A New Way to Look at New Year’s Resolutions

Down the Path Photo

“I believe the choice to be excellent begins with aligning your thoughts and words with the intention to require more from yourself.” — Oprah Winfrey

It’s that time of year again. The calendar is about to turn, and we’re all thinking about how we want to make next year better than this year — as we should be.

I’m reminded of a quote that I’ve heard several times from my friend, Byrd Baggett:

“You’re either green and growing or ripe and rotting.”

What typically coincides with our pursuit of making things “better” at this time of year is setting New Year’s resolutions. Do you have any?

The idea behind setting resolutions is a good one, but unfortunately, study after study shows that most of them fail (78% according to one survey).

In this post, I’d like to share a few tips that I’ve found to be very helpful — with the hope that it might help you make 2013 the year you want it to be!

Here we go…

Most New Year’s resolutions look something like this:

  • “I’m going to lose 20 pounds this year.”
  • “I’m going to quit smoking.”
  • “I’m going to save more money.”

Sound familiar?

They’re short, simple statements that indicate a certain outcome or result.

The problem is, we can’t achieve an outcome without first following a process.

It’s not as if you can just snap your fingers and immediately lose 20 pounds. You’ll lose them — and keep them off — by making the right choices in an ongoing series of critical moments.

You don’t just quit smoking. (I mean, yes, you can quit cold turkey, but you will likely have to overcome the temptation to light up on several occasions.)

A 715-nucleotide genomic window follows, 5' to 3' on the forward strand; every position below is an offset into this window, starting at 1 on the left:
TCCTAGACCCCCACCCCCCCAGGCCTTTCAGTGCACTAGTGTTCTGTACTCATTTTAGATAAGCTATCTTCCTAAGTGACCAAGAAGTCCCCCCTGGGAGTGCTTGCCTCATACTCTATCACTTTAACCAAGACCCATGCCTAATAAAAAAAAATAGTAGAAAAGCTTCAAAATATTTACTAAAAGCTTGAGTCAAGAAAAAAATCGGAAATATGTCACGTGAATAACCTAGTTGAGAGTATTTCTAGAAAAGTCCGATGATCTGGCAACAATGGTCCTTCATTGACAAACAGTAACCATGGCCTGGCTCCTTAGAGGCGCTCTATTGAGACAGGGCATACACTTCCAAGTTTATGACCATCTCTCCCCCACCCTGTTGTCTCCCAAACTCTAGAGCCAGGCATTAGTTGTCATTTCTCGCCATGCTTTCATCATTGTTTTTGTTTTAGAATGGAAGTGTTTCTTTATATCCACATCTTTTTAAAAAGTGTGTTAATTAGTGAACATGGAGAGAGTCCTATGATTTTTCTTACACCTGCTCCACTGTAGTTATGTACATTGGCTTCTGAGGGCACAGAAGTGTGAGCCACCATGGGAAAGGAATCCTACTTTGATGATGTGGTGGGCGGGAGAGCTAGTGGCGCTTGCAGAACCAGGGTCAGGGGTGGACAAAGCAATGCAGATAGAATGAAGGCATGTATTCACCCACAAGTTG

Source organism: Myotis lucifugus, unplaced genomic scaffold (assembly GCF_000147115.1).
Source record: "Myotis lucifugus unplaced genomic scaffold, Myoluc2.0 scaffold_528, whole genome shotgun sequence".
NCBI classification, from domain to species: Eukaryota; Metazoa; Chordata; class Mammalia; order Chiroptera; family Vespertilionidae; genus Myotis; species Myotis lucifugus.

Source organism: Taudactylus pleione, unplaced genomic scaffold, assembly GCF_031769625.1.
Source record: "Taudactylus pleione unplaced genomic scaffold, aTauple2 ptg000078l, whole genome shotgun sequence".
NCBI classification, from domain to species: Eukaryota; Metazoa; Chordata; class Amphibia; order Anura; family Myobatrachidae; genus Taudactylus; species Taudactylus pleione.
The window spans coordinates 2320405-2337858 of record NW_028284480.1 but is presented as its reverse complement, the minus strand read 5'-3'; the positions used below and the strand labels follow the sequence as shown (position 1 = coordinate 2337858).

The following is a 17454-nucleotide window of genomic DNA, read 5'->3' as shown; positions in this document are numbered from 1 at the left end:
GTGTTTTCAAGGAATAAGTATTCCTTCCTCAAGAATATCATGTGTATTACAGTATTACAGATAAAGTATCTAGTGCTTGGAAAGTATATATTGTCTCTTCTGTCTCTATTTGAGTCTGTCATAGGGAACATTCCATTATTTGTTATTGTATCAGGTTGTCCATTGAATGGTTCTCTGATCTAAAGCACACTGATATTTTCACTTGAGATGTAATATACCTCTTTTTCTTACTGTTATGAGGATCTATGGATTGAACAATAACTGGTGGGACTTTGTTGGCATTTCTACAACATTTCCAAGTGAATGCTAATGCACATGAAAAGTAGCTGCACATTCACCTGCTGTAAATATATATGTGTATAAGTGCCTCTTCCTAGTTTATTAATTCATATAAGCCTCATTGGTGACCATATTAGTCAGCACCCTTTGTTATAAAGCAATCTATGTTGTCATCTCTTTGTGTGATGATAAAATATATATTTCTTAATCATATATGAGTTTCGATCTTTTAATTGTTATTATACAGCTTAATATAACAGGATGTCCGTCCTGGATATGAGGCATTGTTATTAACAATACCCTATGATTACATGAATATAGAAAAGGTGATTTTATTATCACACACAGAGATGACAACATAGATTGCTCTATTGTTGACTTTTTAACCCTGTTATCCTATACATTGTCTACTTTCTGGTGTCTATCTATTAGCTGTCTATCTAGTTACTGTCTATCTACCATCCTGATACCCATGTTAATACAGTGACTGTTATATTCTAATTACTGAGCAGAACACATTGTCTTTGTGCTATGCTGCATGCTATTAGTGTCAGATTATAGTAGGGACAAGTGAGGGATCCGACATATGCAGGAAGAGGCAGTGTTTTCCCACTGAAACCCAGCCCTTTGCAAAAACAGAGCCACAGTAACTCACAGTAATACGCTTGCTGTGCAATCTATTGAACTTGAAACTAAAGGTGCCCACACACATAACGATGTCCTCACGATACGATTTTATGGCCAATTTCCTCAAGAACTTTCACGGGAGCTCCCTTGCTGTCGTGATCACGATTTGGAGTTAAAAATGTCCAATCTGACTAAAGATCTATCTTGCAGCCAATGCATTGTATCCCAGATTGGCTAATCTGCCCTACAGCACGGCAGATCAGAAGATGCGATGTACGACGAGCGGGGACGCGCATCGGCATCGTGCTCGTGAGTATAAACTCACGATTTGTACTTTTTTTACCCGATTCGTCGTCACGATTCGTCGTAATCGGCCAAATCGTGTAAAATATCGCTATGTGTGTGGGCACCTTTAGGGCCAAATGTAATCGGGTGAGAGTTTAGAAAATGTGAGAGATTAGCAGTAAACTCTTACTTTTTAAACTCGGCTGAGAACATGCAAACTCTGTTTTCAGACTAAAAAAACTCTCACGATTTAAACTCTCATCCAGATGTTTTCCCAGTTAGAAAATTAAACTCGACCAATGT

You don’t just say “I’m going to save more money” and then wind up with more money in your pocket — you’ll have to choose saving over spending time and time again.

You get the idea, and overlooking “the process” is just one of a variety of reasons that most resolutions fail… quickly!

If you’re going to set out to change a behavior or condition that has been around for a while, you’ll need more than a rather empty statement such as “I’m going to lose 20 pounds”  to cross the finish line.

NEW YEAR’S RESOLUTION TIP #1: Add some meaning to your resolutions

To add some meaning to your resolutions, it’s very important to answer this question: WHY?

Why do you want to lose 20 pounds?

Oh, it’s because you want to get fit to run a 5k.

Why do you want to run a 5k?

Oh, you want to get healthier so you can live longer.

Why do you want to live longer?

Oh, you want to be able to play with your grandkids.

Now we’re getting somewhere… and now you’ve got something to think about in those critical moments when you have to choose between a cupcake and a carrot.

Until you know the “why” behind your resolution, you’ve got little more than a task you should do… and a should doesn’t stand a chance against all the musts we face every day.

Let’s take this even deeper, though.

NEW YEAR’S RESOLUTION TIP #2: Connect your resolution with your “ideal self”

I think every resolution — whether it’s for New Year’s or not — is really about an inner call to live as our ideal self.

You know, that feeling that “I’m better than this”?

I believe that if you have a desire to lose weight, to become more patient, to watch less TV…

Whatever it is that you want to change — if you know it is really, truly important to you — then it’s because you know you’re not living as your ideal self right now, or put another way, you’re not bringing the best of who you are into the world.